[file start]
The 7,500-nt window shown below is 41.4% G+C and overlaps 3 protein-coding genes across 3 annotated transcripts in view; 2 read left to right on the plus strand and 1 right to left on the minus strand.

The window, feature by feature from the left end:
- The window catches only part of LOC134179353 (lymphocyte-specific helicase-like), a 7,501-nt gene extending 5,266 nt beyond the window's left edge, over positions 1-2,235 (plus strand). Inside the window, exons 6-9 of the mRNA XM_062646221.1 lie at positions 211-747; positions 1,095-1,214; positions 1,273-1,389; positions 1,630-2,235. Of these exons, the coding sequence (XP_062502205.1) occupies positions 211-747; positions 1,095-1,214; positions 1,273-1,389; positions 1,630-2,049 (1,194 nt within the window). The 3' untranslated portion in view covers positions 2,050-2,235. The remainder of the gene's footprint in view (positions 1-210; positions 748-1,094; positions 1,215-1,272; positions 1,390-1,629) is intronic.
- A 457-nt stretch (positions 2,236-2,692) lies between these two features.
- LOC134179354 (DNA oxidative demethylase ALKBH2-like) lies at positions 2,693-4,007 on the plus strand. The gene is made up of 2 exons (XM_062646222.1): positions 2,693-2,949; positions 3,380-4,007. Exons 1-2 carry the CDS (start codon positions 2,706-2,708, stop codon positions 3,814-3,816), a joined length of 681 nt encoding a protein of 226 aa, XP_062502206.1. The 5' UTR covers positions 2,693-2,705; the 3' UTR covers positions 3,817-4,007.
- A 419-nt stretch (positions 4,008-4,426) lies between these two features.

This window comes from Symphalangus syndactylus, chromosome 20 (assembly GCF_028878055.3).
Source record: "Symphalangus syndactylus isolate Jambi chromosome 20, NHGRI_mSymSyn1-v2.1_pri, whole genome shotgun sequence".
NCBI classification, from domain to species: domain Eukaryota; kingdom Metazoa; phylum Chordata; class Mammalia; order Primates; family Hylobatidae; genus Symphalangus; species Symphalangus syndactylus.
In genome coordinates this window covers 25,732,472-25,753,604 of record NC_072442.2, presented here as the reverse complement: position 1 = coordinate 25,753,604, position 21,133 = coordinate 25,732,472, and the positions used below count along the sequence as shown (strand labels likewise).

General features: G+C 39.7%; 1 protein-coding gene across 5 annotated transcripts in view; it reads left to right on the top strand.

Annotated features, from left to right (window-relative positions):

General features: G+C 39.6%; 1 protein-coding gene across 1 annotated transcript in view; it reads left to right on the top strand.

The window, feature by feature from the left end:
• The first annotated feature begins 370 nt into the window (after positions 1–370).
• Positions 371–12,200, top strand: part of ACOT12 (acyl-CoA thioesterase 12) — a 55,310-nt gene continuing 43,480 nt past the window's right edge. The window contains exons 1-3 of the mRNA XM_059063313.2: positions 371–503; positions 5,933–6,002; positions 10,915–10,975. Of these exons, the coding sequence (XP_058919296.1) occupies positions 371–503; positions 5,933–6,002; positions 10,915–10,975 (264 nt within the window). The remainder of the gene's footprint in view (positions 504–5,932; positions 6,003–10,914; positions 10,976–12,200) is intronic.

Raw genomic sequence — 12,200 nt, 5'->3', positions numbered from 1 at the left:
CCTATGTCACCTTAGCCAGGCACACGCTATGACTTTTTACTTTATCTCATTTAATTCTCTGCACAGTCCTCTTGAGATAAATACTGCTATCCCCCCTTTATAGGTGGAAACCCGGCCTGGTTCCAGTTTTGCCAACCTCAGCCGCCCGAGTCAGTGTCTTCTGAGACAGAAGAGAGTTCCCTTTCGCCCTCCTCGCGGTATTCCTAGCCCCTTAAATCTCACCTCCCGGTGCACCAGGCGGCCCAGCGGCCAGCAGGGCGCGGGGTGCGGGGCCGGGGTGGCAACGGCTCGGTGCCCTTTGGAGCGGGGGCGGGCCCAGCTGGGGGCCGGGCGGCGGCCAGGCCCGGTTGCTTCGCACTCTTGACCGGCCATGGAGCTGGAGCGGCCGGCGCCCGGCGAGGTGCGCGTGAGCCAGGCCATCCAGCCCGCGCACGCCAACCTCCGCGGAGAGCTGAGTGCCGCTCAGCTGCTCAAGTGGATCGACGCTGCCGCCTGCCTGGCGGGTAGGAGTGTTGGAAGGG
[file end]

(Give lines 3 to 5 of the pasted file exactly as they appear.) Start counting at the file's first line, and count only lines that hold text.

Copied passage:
- The window catches only part of LOC134179353 (lymphocyte-specific helicase-like), a 7,501-nt gene extending 5,266 nt beyond the window's left edge, over positions 1-2,235 (plus strand). Inside the window, exons 6-9 of the mRNA XM_062646221.1 lie at positions 211-747; positions 1,095-1,214; positions 1,273-1,389; positions 1,630-2,235. Of these exons, the coding sequence (XP_062502205.1) occupies positions 211-747; positions 1,095-1,214; positions 1,273-1,389; positions 1,630-2,049 (1,194 nt within the window). The 3' untranslated portion in view covers positions 2,050-2,235. The remainder of the gene's footprint in view (positions 1-210; positions 748-1,094; positions 1,215-1,272; positions 1,390-1,629) is intronic.
- A 457-nt stretch (positions 2,236-2,692) lies between these two features.
- LOC134179354 (DNA oxidative demethylase ALKBH2-like) lies at positions 2,693-4,007 on the plus strand. The gene is made up of 2 exons (XM_062646222.1): positions 2,693-2,949; positions 3,380-4,007. Exons 1-2 carry the CDS (start codon positions 2,706-2,708, stop codon positions 3,814-3,816), a joined length of 681 nt encoding a protein of 226 aa, XP_062502206.1. The 5' UTR covers positions 2,693-2,705; the 3' UTR covers positions 3,817-4,007.